MADISON, Wis. (1/25/16)--The U.S. migration to EMV has established the infrastructure for mobile payments, but widespread adoption will take time as mobile-payment applications gain traction in the marketplace.
That’s according to Randy Vanderhoof, executive director of the EMV Migration Forum, a cross-industry body focused on supporting EMV chip implementation technology and processes in the United States.
In an interview with Information Security Media Group, Vanderhoof the industry should be more focused on the new types of mobile-payment applications than on the number of consumers who readily adopt them.
"Payments historically do take time to catch on," Vanderhoof said. "So we shouldn't be so concerned about the numbers at this time as we are about the number of applications coming into the market."
The mobile wallet market is beginning to mature, with entry of multiple players such as Apple Pay, Samsung Pay and Android Pay, Vanderhoof said. To push mobile payment adoption along, Vanderhoof said the issuance of contactless EMV chip cards and the deployment of point-of-sale terminals that can accept contactless payments would be the next logical step.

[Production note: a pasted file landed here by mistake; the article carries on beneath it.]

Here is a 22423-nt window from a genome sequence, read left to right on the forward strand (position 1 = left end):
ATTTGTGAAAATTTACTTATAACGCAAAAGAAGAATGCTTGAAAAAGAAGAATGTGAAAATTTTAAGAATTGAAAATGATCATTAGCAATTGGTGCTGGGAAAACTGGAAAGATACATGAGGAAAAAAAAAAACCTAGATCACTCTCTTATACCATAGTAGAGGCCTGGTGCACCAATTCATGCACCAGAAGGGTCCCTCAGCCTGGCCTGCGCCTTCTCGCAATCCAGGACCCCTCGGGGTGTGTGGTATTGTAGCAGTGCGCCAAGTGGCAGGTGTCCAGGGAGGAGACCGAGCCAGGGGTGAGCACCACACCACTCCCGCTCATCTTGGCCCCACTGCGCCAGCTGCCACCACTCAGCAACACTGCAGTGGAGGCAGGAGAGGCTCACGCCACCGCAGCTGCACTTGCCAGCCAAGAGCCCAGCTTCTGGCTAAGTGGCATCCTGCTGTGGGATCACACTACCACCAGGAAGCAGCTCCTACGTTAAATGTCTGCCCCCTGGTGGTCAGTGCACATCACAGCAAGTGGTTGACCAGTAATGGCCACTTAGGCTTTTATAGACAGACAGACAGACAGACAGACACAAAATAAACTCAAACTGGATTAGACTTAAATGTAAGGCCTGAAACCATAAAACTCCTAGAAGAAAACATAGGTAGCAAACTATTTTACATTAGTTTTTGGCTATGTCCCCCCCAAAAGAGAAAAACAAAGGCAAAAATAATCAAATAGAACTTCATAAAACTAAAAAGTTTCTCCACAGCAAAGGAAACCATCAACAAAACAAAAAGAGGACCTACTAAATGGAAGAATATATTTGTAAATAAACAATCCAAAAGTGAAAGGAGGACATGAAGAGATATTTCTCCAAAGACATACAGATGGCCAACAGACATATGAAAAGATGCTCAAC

Vanderhoof said now that the initial wave of chip cards is implemented, the discussion around contactless payment and near-field communication is “a really a good sign” because the infrastructure is in place for contactless payments.
"I think there will be more consumers, who, once they've gotten familiar with the chip technology and inserting the card, are going to also be attracted to using a mobile phone or other means of simply tapping and paying,” he added.